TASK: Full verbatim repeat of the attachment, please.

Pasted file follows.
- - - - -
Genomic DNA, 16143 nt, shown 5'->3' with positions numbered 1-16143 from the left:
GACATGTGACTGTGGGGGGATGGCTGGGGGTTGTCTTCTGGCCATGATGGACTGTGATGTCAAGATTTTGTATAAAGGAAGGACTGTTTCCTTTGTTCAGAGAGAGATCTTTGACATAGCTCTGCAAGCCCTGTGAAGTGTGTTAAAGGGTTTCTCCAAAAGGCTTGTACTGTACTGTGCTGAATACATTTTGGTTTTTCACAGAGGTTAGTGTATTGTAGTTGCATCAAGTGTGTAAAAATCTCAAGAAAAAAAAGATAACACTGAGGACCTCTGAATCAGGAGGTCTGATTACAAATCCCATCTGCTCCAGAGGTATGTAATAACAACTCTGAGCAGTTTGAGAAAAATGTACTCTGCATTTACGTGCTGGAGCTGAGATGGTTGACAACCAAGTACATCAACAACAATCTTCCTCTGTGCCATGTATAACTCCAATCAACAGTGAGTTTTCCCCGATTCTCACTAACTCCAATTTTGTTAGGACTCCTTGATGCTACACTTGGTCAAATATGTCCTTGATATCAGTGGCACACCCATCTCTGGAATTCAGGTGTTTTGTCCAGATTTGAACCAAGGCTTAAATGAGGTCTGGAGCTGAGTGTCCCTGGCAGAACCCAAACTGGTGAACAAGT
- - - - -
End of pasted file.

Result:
Genomic DNA, 16143 nt, shown 5'->3' with positions numbered 1-16143 from the left:
GACATGTGACTGTGGGGGGATGGCTGGGGGTTGTCTTCTGGCCATGATGGACTGTGATGTCAAGATTTTGTATAAAGGAAGGACTGTTTCCTTTGTTCAGAGAGAGATCTTTGACATAGCTCTGCAAGCCCTGTGAAGTGTGTTAAAGGGTTTCTCCAAAAGGCTTGTACTGTACTGTGCTGAATACATTTTGGTTTTTCACAGAGGTTAGTGTATTGTAGTTGCATCAAGTGTGTAAAAATCTCAAGAAAAAAAAGATAACACTGAGGACCTCTGAATCAGGAGGTCTGATTACAAATCCCATCTGCTCCAGAGGTATGTAATAACAACTCTGAGCAGTTTGAGAAAAATGTACTCTGCATTTACGTGCTGGAGCTGAGATGGTTGACAACCAAGTACATCAACAACAATCTTCCTCTGTGCCATGTATAACTCCAATCAACAGTGAGTTTTCCCCGATTCTCACTAACTCCAATTTTGTTAGGACTCCTTGATGCTACACTTGGTCAAATATGTCCTTGATATCAGTGGCACACCCATCTCTGGAATTCAGGTGTTTTGTCCAGATTTGAACCAAGGCTTAAATGAGGTCTGGAGCTGAGTGTCCCTGGCAGAACCCAAACTGGTGAACAAGT